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Laparoscopic Surgeries > Misplaced Cu-T Removal


Laparocopic Misplaced Cu-T removal

Indication:

Performed for pain in lower abdomen with Cu-T found misplaced clinically or X Ray KUB or Lower abdomen USG.

Objective:

Incidence is very low in different series. Most of the time absent Cu-T thread observed in-patient with previous Cu-T inserted is the commonest type of presentation. TVUSG should help in locating Cu-T weather intrauterine or extra uterine. For Extra uterine Cu-T proper USG evaluation should me made so it may help during laparoscopy. In difficult case “C” arm may be used to locate Cu-T for locating it during

PID, Tuberculosis, Endometriosis & past surgeries are the commonest causes of adhesions found around pelvic genital organs and anterior abdominal wall causing pain in lower abdomen along with prolapse. Post Laparotomy & post vaginal hysterectomy, adhesions are found in 20-70% of cases following various Gynecological surgeries leading to subsequent adhesions & post operative pain requiring Laparoscopic Adhesiolysis. Fact may inspire all patients to ask primary surgeon for not offering initial Gynaec surgery by Laparoscopic approach. Adhesiolysis is the most rewarding surgery in pain relief.

Benefits of Laparoscopy Surgery:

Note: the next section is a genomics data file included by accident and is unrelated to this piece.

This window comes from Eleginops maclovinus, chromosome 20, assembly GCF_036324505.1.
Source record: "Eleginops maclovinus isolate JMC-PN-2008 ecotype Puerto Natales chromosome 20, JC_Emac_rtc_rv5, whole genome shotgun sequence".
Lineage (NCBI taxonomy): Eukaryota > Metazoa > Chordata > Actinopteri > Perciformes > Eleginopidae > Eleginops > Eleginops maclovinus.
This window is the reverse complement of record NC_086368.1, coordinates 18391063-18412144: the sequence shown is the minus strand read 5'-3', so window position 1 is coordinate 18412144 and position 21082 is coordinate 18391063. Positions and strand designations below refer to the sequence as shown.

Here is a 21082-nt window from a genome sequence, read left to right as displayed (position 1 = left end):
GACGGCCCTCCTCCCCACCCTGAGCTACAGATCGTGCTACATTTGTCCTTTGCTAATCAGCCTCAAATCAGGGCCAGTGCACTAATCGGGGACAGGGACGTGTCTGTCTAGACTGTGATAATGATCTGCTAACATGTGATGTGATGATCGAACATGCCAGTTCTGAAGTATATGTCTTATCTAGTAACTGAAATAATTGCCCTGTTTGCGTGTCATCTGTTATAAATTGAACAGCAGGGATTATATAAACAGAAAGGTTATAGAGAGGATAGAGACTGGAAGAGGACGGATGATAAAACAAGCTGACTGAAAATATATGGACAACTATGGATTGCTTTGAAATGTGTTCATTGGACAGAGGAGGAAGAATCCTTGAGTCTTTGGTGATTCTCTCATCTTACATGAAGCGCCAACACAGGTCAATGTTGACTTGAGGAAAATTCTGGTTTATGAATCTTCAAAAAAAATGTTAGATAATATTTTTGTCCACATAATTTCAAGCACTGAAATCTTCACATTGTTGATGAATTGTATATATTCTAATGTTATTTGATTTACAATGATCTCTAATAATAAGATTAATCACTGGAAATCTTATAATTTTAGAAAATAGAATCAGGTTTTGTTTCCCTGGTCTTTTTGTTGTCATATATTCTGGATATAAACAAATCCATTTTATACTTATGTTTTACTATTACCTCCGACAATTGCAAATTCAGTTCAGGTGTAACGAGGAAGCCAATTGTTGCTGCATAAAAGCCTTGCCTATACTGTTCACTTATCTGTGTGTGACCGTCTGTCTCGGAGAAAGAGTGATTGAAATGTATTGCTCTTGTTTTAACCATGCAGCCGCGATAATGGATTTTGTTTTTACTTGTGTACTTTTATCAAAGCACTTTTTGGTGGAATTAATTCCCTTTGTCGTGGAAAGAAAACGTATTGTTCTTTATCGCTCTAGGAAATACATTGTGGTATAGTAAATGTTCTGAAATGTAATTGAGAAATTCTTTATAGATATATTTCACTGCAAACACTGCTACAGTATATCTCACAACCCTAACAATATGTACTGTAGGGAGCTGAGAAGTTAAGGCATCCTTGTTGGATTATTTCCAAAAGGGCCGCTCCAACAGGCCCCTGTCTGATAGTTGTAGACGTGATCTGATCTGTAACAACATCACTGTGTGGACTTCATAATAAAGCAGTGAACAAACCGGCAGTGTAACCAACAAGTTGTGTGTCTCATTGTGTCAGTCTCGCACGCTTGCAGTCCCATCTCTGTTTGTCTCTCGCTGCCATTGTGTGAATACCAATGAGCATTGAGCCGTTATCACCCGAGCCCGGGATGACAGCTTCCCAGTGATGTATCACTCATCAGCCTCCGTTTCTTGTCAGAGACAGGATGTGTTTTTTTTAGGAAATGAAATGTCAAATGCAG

1. Shorter Hospital stay.
  2. Earlier return to your routine work.
  3. Cosmetically vary small scar.
  4. Less pain after operation.
  5. Best fertility enhancement & Fertility results following Laparoscopy.
  6. Video-live operative file available in CD/DVD for future reference (Transparency about surgical procedure).
  7. The possibility of post-operative adhesion formation will be less, and the possibility of pain because of post-operative adhesions will also be less.           

Pre-operative Check Lists:

  1. Lab. Investigation for Surgery (Urine complete & Blood complete, HbsAg, HIV, Pelvic Trance vaginal USG report
  2. Specific Investigations for associated problems.
  3. Operation planned after good vaginal mucosa support by estrogen application for at least 7 days & prolapse reduction protocols before planning surgery.
  4. Two days of liquid diet before operation and Special Peglac / Colo-wash (Powder dissolved in one liter of drinking water and patient is asked to drink every 10 minutes till the same colored fluid comes out instead of stool) six hours prior to operation & preparation/shaving of local parts.

No. Of Cuts on Abdomen:
Three cuts: all of 5 mm size.

Average Stay in Hospital:
12-24 hours. (DAY CARE SURGERY)

Average Duration of Surgery:
50-70 minutes

Average Blood loss during Surgery:
30-60 cc

Average time after operation to resume normal activities/work:
Within 24 hours.

Anesthesia:
General Anesthesia (Patient will not feel any pain in Operation Theatre during surgery)

Operative Procedure:

Just below Umbilicus small needle is introduced and Co2 gas is insufflated inside abdomen. Rather than creating a large incision and opening up the body, tiny incisions are made and a laparoscope is inserted. This slim scope has a lighted end. It takes pictures – actually fiber optic images - and sends them to a monitor so the surgeon can see what is going on inside.